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Marine ecologists take to the skies to study coral reefs

Satellites and research aeroplanes could offer a better, broader view of coral health.

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David Doubilet/National Geographic Creative

The health of coral reefs is normally assessed by scuba surveys and other close-up views.

Eric Hochberg has studied coral reefs for two decades, but the marine ecologist is about to see them in a fresh light. Beginning on 6 June, Hochberg and his colleagues will use a specially outfitted NASA aeroplane to map the spectra of sunlight reflecting off reefs spread across the Pacific Ocean far below. The scientists aim to tease out the spectral signatures of coral, algae and sand — and to check the health of the reefs.

The three-year, US$15-million Coral Reef Airborne Laboratory (CORAL) project will be the biggest and most detailed study yet of entire reefs, rather than just the small patches that scuba divers can reach. CORAL is part of a growing push to map reefs faster, and in more detail, than ever before. Marine scientists are putting new instruments onto planes, satellites and even drones to gain a broader perspective on how well corals are doing — or not.

After its surveys in Hawaii, Australia’s Great Barrier Reef, the Mariana Islands and Palau (see ‘Under the sea’), CORAL will have mapped about 3–4% of the world’s reef area, hundreds of times more than previous scuba surveys.

Warming ocean waters have led to massive coral-bleaching events such as the one now devastating the Great Barrier Reef. The CORAL scientists hope to learn how individual reefs respond to such threats. “We want to start looking at things at the ecosystem scale, which is really hard to do in the water,” says Hochberg, at the Bermuda Institute of Ocean Sciences in St George’s.

Remote sensing of coral reefs is hard because the oceans reflect so much less light than the land, says Heidi Dierssen, a marine ecologist at the University of Connecticut Avery Point in Groton, who is part of the CORAL team. And scientists have to do elaborate calculations to correct for the distortion of light on its journey through the atmosphere and through water — a bright, deep ocean bottom and a dark, shallow bottom can both look the same to a remote-sensing camera.

Teasing out such distinctions requires scanning an area using as many wavelength bands as possible. “When you have the full spectrum, you can say so much more about what is there,” Dierssen says.

Source: Eric Hochberg

One of the latest views from above comes from the Sentinel-2 satellite, launched by the European Space Agency in June 2015. Although the satellite was not designed to study reefs, it has relatively sharp vision and can operate over more and narrower spectral bands than the US Geological Survey’s Landsat-8 satellite, another workhorse of Earth observing. And unlike data from keen-eyed commercial satellites, Sentinel’s observations are free to use.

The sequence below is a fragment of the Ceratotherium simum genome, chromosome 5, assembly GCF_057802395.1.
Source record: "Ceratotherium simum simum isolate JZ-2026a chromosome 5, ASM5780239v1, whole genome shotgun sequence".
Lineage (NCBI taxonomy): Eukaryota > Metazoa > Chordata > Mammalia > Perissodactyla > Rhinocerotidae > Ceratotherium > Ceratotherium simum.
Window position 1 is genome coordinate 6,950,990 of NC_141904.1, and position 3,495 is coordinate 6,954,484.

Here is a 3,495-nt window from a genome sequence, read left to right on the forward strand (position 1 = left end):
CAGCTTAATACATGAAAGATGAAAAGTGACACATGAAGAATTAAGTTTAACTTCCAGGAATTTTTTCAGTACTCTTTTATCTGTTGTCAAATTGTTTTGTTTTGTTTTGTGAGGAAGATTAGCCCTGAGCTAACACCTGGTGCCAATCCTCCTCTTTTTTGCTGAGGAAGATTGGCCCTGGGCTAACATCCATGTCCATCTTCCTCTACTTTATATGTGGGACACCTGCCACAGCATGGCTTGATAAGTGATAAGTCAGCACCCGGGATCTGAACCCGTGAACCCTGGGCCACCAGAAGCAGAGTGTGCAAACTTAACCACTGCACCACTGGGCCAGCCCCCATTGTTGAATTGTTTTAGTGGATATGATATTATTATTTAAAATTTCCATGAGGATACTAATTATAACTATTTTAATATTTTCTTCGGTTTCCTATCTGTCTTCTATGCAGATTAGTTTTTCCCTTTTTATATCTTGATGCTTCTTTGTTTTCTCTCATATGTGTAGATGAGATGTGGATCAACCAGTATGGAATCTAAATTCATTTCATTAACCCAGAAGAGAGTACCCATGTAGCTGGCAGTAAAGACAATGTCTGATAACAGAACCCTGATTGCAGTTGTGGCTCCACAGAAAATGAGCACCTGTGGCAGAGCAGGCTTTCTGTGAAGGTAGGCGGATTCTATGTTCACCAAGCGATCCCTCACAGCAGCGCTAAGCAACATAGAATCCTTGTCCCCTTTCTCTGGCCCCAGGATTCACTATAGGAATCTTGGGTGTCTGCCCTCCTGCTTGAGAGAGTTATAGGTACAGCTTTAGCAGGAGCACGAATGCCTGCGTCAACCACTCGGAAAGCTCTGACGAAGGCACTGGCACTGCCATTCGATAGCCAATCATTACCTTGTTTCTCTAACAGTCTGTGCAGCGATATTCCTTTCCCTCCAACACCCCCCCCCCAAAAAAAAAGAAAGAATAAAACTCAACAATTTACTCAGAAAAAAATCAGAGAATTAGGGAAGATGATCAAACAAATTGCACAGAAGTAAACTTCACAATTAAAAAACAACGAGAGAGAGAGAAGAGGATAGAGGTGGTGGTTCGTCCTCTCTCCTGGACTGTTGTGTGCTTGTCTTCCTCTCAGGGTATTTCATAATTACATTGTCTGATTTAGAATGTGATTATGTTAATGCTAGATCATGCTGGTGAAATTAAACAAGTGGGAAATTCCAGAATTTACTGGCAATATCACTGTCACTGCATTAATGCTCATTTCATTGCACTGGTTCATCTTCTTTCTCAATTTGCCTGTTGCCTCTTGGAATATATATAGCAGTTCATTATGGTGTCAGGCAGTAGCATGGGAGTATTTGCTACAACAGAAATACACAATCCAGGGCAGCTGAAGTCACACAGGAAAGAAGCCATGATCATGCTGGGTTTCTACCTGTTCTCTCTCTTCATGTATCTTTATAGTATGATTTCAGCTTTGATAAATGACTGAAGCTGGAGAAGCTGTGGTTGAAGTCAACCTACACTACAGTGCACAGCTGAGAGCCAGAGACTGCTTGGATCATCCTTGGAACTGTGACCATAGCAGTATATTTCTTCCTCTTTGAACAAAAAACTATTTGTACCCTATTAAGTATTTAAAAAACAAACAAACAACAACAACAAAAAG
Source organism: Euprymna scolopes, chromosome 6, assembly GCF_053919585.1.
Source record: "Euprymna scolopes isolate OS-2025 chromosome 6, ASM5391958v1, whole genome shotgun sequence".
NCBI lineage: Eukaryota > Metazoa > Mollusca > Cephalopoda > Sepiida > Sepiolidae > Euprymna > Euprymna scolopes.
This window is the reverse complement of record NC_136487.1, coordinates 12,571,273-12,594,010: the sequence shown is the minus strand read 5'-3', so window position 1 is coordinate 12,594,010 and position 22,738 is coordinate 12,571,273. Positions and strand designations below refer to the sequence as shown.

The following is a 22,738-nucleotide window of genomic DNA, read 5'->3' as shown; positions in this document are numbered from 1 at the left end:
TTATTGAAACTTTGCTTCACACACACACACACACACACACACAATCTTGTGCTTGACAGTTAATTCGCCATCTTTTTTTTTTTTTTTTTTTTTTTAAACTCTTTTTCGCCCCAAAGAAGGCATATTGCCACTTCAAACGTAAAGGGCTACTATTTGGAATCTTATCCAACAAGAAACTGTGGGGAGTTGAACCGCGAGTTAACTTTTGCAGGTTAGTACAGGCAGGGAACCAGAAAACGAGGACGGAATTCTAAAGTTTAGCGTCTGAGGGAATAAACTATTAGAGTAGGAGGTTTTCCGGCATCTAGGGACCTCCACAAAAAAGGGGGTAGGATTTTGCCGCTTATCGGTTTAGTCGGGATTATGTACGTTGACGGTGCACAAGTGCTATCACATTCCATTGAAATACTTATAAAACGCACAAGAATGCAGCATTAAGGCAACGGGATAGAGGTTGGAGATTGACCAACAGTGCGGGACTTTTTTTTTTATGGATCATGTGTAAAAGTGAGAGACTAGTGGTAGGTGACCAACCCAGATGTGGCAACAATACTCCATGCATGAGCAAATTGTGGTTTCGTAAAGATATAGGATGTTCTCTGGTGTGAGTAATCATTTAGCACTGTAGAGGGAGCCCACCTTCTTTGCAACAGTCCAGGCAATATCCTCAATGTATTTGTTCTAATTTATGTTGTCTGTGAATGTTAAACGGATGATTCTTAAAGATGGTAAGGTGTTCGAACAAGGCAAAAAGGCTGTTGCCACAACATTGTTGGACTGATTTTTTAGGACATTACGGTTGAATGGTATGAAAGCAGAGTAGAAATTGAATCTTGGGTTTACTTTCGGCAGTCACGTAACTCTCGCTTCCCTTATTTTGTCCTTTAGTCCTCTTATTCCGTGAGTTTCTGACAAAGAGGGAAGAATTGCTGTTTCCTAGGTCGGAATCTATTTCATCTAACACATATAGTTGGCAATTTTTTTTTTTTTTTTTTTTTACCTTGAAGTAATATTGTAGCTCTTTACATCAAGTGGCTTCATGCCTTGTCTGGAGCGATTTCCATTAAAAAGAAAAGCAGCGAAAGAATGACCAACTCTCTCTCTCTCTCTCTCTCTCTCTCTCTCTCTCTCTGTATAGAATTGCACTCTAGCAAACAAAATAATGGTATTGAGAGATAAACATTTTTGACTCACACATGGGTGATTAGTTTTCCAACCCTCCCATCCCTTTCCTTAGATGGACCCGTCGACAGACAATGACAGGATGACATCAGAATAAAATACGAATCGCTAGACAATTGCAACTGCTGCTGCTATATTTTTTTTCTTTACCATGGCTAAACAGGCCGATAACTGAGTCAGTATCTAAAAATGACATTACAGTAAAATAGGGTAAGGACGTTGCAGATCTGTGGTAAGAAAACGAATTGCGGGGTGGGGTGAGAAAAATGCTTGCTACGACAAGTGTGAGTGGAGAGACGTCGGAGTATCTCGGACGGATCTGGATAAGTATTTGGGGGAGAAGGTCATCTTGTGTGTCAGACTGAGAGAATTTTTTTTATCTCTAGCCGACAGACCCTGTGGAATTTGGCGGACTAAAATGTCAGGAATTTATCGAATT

Sentinel-2 will also eventually revisit the same spot every 5 days, compared with Landsat-8’s 16-day return period. That makes it a better choice for studying short-term marine phenomena such as coral bleaching and algal blooms, says John Hedley, a remote-sensing expert at Environmental Computer Science in Tiverton, UK, who is on the science team for the Sentinel-2 coral study, Sen2Coral.

Team members are set to report early results on mapping reef bottoms at a coral-reef symposium in Honolulu, Hawaii, on 22 June.

But in the wavelength range applicable to underwater sensing — 430–710 nanometres — Sentinel-2 cannot capture details that CORAL’s plane can. The plane carries an instrument that gathers data in more than 100 narrow spectral bands in that range, including the signature of photosynthetic organisms within the living coral itself at 570–575 nanometres.

CORAL will focus on one simple metric: how much coral cover there is on a given reef, as opposed to algae and sand. From that, researchers can calculate how well the coral is doing at transforming sunlight into energy to maintain a reef structure. Hochberg and his colleagues hope to use that information to better understand how local changes, such as an increase in pollution, might affect coral’s health.

The June flights in Hawaii will test whether all the equipment is working. From there, the Gulfstream IV plane will go to the Great Barrier Reef in September and October, followed by Hawaii, the Mariana Islands and Palau in 2017. Divers will simultaneously measure the optical properties of the surrounding seawater and the reef condition up close, to cross-check what the plane sees from 8,500 metres above.

The flights will provide a snapshot of some of the world’s most important reefs, says Serge Andréfouët, a marine ecologist at the Research Institute for Development (IRD) in Nouméa, New Caledonia, who led an earlier coral-mapping effort with the Landsat-7 satellite.

But CORAL will be a one-time glimpse only. With limited funding, there are no plans to repeat any flights to see how the reefs change over time, Hochberg says.

Instead, the team hopes to provide a rich set of baseline data for future coral studies. “You have to pick and choose where you go to try to understand how the ecosystem is working,” he says.

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